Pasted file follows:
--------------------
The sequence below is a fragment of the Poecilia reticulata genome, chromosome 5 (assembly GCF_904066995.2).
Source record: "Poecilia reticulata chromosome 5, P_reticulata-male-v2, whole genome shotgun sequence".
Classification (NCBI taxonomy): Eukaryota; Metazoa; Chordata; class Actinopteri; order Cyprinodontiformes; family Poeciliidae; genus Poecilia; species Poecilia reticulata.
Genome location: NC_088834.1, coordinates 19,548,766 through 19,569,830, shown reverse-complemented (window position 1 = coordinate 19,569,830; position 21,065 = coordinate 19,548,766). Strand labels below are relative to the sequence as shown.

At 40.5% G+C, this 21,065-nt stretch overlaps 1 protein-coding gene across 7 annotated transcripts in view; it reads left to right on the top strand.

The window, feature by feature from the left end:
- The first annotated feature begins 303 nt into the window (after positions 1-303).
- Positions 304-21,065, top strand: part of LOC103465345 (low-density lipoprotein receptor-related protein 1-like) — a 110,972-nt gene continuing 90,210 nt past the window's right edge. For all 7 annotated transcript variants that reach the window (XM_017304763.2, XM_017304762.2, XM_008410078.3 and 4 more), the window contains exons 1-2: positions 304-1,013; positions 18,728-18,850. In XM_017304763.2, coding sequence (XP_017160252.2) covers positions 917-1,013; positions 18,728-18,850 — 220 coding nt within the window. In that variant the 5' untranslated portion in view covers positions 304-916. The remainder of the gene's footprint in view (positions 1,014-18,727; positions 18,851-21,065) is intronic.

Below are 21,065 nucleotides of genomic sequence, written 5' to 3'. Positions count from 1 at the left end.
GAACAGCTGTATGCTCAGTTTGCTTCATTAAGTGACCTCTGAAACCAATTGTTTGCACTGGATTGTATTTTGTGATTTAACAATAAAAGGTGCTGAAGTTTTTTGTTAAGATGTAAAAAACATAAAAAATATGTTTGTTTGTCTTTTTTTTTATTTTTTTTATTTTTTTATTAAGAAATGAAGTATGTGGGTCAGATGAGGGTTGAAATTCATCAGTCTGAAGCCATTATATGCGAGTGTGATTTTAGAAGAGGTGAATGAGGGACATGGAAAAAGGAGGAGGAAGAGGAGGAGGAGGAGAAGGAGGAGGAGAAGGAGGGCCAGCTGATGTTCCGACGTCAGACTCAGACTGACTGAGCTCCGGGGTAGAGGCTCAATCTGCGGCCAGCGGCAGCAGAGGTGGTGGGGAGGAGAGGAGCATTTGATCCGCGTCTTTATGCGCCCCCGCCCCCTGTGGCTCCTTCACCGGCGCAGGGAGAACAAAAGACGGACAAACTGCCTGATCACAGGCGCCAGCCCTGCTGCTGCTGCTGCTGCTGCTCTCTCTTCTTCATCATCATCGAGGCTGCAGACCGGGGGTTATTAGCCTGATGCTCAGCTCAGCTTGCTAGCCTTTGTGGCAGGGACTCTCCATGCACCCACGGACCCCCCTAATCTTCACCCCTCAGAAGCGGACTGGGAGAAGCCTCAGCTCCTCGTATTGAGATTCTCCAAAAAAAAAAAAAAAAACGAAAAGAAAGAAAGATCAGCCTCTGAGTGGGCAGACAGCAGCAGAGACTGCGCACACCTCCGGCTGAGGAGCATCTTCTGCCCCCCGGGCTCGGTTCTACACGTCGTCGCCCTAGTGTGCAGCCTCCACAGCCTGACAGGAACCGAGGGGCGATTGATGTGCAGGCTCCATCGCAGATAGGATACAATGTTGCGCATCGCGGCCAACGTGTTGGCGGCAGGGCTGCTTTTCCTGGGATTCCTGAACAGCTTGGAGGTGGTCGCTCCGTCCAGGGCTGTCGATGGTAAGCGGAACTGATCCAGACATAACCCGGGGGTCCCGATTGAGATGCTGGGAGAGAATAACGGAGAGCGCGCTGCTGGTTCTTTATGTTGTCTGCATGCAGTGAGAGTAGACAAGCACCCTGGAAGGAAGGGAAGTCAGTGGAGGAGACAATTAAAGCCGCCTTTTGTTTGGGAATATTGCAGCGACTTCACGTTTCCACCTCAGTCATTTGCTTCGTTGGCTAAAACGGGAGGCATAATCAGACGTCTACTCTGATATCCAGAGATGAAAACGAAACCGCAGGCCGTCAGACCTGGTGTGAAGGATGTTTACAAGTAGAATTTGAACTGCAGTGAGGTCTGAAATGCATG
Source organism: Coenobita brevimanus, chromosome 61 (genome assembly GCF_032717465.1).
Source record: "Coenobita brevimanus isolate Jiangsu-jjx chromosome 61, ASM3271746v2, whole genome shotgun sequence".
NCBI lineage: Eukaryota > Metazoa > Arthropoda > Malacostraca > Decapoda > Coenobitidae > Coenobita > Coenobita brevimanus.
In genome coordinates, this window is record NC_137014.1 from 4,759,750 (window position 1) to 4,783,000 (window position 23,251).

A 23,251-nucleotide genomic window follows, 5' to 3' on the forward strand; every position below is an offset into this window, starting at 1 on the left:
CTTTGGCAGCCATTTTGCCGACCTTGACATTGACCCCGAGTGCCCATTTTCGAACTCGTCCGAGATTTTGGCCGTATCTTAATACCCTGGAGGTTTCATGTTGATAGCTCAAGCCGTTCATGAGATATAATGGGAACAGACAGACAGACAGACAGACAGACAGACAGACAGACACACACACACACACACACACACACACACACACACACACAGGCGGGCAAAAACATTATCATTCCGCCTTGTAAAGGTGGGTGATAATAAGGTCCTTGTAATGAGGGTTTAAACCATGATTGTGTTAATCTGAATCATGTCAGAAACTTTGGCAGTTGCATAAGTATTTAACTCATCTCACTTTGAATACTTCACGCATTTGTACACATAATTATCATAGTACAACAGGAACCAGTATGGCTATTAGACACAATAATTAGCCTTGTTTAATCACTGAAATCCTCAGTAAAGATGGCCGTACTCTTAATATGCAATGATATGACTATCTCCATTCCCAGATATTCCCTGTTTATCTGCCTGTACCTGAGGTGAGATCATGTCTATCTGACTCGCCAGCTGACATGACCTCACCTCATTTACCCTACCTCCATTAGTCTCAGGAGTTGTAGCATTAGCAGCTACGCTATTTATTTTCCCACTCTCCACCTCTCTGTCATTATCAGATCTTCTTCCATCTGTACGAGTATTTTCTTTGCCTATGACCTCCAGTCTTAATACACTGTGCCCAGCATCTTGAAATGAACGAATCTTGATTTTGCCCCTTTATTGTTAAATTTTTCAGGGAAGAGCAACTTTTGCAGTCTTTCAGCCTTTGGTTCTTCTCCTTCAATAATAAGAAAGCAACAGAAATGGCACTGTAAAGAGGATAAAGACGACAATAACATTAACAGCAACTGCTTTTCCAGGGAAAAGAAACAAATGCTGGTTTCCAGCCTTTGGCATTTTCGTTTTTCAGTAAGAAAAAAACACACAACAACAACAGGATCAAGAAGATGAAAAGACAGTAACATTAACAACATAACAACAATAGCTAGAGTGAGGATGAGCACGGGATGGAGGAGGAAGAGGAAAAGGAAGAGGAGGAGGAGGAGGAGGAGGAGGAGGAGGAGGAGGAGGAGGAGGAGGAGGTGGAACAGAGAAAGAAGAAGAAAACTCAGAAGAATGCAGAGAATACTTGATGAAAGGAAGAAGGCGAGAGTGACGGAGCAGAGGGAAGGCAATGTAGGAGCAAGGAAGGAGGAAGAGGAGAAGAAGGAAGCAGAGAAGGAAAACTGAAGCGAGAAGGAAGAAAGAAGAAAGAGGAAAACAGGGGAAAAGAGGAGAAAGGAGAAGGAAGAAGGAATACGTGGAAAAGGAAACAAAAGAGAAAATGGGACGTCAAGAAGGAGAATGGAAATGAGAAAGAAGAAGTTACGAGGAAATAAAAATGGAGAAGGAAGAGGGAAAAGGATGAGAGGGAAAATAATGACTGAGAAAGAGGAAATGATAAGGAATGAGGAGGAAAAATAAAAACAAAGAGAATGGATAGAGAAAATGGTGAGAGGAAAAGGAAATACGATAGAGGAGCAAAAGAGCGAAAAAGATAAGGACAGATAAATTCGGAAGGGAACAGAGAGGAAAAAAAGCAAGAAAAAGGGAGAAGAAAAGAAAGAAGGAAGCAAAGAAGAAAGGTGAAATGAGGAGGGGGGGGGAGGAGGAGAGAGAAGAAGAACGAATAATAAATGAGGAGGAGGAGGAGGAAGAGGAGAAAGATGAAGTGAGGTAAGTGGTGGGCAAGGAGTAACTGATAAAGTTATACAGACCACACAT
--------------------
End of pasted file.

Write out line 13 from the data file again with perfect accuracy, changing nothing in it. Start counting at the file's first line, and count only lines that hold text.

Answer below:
NCBI lineage: Eukaryota > Metazoa > Arthropoda > Malacostraca > Decapoda > Coenobitidae > Coenobita > Coenobita brevimanus.